Covid-19 Vaccination – Weobley & Staunton surgery patients

If you’re a patient of the Weobley & Staunton doctors’ surgery.  then providing your mobile number will make it easier for the surgery to contact you when the next batch of vaccines are available.

The surgery find it time-consuming to contact patients to invite them for a vaccination – an individual member of staff can only phone up and book about 10-15 patients an hour. A speedy alternative is to send text messages and  include a link to the booking website.

To consent to this service, send an e-mail to Weobley.Reception@nhs.net with your mobile number.

For more information about the Covid vaccination please see the Government website:

Coronavirus (COVID-19) vaccine – NHS (www.nhs.uk)

Grant enables parish to improve drainage of storm water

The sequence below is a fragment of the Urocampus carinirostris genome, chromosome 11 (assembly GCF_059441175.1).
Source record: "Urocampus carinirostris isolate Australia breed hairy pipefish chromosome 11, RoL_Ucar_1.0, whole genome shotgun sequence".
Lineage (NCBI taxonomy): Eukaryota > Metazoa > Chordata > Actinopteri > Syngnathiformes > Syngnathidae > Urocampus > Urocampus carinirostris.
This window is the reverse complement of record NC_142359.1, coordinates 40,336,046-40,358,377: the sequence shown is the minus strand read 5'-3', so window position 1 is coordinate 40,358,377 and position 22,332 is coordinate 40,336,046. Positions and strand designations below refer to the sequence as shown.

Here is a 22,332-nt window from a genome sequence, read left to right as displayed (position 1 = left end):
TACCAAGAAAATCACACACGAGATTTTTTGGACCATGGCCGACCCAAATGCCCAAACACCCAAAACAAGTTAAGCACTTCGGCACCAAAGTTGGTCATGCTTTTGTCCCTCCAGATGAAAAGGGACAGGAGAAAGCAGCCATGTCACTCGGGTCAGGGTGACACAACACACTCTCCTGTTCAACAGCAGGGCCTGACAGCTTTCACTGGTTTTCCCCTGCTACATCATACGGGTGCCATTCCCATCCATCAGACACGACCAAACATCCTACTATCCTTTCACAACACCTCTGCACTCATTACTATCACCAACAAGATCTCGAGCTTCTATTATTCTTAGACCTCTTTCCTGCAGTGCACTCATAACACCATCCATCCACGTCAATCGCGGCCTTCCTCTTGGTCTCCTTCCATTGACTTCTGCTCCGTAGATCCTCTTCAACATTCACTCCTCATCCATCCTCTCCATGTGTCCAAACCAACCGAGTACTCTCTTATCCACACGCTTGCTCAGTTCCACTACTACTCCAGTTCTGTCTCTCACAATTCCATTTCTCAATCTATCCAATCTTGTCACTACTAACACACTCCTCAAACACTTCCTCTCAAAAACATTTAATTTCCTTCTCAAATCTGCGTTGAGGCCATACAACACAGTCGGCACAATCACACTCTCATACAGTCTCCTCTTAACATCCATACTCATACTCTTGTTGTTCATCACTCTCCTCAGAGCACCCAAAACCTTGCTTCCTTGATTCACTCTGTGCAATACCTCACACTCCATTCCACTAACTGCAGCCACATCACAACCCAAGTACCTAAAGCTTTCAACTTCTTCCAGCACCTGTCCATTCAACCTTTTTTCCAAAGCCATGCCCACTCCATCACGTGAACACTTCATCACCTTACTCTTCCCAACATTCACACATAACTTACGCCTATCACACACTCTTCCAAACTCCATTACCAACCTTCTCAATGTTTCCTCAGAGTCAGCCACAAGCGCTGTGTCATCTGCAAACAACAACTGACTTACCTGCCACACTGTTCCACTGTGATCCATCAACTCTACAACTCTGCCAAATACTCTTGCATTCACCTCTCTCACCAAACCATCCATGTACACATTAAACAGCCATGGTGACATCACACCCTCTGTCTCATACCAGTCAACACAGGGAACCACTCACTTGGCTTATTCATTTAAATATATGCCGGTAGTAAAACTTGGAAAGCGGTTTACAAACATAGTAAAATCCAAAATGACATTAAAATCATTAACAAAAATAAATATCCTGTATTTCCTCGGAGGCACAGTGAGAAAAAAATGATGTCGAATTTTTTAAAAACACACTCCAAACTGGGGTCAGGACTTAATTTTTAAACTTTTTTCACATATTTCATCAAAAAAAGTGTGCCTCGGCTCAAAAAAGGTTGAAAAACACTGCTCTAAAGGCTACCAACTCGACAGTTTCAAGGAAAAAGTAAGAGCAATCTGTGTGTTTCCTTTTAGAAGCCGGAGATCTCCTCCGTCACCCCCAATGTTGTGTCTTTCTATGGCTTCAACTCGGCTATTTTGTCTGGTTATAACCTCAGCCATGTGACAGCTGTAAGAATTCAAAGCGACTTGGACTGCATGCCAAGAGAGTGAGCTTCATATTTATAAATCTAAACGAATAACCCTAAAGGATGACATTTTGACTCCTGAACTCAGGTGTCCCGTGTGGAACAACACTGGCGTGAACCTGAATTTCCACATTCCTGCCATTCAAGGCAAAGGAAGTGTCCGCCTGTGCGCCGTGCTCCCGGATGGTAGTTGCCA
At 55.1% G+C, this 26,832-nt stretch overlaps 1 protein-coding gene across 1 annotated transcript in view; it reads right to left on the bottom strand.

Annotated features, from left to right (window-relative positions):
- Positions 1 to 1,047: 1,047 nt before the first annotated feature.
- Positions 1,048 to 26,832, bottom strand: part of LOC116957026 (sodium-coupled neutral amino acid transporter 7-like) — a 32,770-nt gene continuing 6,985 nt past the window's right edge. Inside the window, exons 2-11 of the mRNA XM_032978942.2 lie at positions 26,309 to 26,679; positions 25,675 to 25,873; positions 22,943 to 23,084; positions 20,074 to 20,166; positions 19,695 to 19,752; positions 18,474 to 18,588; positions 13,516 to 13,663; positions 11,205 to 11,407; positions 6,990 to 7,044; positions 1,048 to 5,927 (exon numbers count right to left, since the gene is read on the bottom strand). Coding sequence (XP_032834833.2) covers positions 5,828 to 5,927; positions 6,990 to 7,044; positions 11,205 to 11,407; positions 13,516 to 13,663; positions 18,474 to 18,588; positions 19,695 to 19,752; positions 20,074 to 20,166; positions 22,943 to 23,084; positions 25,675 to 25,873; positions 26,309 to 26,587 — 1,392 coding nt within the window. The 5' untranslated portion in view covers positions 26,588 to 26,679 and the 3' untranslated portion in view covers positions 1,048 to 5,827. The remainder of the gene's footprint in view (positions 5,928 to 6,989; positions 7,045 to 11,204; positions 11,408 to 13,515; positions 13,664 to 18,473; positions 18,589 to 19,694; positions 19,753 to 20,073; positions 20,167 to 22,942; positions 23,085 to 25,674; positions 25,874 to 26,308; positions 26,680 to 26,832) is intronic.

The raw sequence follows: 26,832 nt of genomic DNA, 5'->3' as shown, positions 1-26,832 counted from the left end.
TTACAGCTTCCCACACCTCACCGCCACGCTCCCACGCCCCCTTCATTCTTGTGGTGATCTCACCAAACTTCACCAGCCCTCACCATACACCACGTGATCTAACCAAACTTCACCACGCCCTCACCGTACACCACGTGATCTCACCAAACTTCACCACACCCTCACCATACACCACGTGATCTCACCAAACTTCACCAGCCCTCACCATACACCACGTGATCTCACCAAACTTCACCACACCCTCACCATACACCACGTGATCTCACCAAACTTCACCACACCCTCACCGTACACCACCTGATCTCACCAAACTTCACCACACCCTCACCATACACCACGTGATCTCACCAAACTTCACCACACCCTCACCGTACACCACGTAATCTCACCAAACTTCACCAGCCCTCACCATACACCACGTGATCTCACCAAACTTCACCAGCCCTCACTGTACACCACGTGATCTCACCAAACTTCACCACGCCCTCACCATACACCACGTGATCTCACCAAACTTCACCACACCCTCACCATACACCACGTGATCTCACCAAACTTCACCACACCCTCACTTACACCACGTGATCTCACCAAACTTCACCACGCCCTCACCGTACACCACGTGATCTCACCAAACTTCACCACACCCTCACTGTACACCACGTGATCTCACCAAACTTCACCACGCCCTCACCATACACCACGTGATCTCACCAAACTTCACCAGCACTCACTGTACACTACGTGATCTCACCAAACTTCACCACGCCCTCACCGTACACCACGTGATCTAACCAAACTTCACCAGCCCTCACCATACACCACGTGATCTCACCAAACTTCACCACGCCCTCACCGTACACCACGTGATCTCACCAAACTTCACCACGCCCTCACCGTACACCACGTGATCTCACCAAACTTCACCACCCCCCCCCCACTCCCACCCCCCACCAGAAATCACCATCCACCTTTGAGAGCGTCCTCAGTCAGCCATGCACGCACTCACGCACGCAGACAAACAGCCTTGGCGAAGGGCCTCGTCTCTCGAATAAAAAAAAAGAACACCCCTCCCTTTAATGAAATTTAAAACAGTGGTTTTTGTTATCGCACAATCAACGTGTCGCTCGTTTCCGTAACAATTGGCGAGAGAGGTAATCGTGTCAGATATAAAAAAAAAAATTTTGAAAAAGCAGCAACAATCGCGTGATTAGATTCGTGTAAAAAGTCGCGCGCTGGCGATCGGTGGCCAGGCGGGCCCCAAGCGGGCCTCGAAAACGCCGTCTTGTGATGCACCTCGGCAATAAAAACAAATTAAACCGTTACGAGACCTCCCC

Ditch in Bishopstone, HerefordshireDuring 2020, the parish council secured a £7140 grant from Herefordshire Council under the Drainage Grant Scheme and this enabled us to carry out vital work to improve drainage across the parish.

This work involved the Parish Lengthsman, DC Gardening Services, hiring of a digger to dig out many ditches across the parish and running alongside roads in the 5 villages with reinstatement of grippers as required.

Then with the assistance of  Mayglothling Waste Ltd, storm drains were jetted ensuring water runs clear from ditch to ditch. Debris sucked out of inspection pits as required. The work uncovered several “lost” drains which have become hidden over the years and subsequently blocked up.

Drainage in Bishopstone, HerefordshireFull details of the work carried out across the parish and of any issues uncovered can be found in this report by DC Gardening Services.